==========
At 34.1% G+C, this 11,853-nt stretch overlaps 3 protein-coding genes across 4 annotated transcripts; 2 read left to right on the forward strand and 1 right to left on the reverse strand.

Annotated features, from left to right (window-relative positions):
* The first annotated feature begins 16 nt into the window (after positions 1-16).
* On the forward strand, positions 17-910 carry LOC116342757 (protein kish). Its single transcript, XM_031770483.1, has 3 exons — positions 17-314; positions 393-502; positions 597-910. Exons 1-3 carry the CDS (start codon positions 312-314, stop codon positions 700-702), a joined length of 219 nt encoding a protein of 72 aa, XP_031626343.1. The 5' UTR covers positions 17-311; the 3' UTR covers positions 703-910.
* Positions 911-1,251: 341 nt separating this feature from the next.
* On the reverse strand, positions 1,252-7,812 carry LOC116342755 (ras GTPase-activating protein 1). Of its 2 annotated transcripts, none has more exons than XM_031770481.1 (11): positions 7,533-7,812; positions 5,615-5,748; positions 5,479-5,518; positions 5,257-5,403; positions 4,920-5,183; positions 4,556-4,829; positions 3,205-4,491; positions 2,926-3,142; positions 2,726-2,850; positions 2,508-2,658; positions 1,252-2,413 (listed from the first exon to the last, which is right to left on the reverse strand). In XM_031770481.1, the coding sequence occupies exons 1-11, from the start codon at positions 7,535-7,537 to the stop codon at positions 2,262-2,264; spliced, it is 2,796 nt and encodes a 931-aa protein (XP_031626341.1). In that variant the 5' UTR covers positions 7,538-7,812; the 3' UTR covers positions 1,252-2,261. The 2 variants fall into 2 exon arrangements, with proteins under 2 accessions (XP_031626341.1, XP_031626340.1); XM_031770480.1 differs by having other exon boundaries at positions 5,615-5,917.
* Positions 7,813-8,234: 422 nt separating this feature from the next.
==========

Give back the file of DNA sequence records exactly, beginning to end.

At 34.1% G+C, this 11,853-nt stretch overlaps 3 protein-coding genes across 4 annotated transcripts; 2 read left to right on the forward strand and 1 right to left on the reverse strand.

Annotated features, from left to right (window-relative positions):
* The first annotated feature begins 16 nt into the window (after positions 1-16).
* On the forward strand, positions 17-910 carry LOC116342757 (protein kish). Its single transcript, XM_031770483.1, has 3 exons — positions 17-314; positions 393-502; positions 597-910. Exons 1-3 carry the CDS (start codon positions 312-314, stop codon positions 700-702), a joined length of 219 nt encoding a protein of 72 aa, XP_031626343.1. The 5' UTR covers positions 17-311; the 3' UTR covers positions 703-910.
* Positions 911-1,251: 341 nt separating this feature from the next.
* On the reverse strand, positions 1,252-7,812 carry LOC116342755 (ras GTPase-activating protein 1). Of its 2 annotated transcripts, none has more exons than XM_031770481.1 (11): positions 7,533-7,812; positions 5,615-5,748; positions 5,479-5,518; positions 5,257-5,403; positions 4,920-5,183; positions 4,556-4,829; positions 3,205-4,491; positions 2,926-3,142; positions 2,726-2,850; positions 2,508-2,658; positions 1,252-2,413 (listed from the first exon to the last, which is right to left on the reverse strand). In XM_031770481.1, the coding sequence occupies exons 1-11, from the start codon at positions 7,535-7,537 to the stop codon at positions 2,262-2,264; spliced, it is 2,796 nt and encodes a 931-aa protein (XP_031626341.1). In that variant the 5' UTR covers positions 7,538-7,812; the 3' UTR covers positions 1,252-2,261. The 2 variants fall into 2 exon arrangements, with proteins under 2 accessions (XP_031626341.1, XP_031626340.1); XM_031770480.1 differs by having other exon boundaries at positions 5,615-5,917.
* Positions 7,813-8,234: 422 nt separating this feature from the next.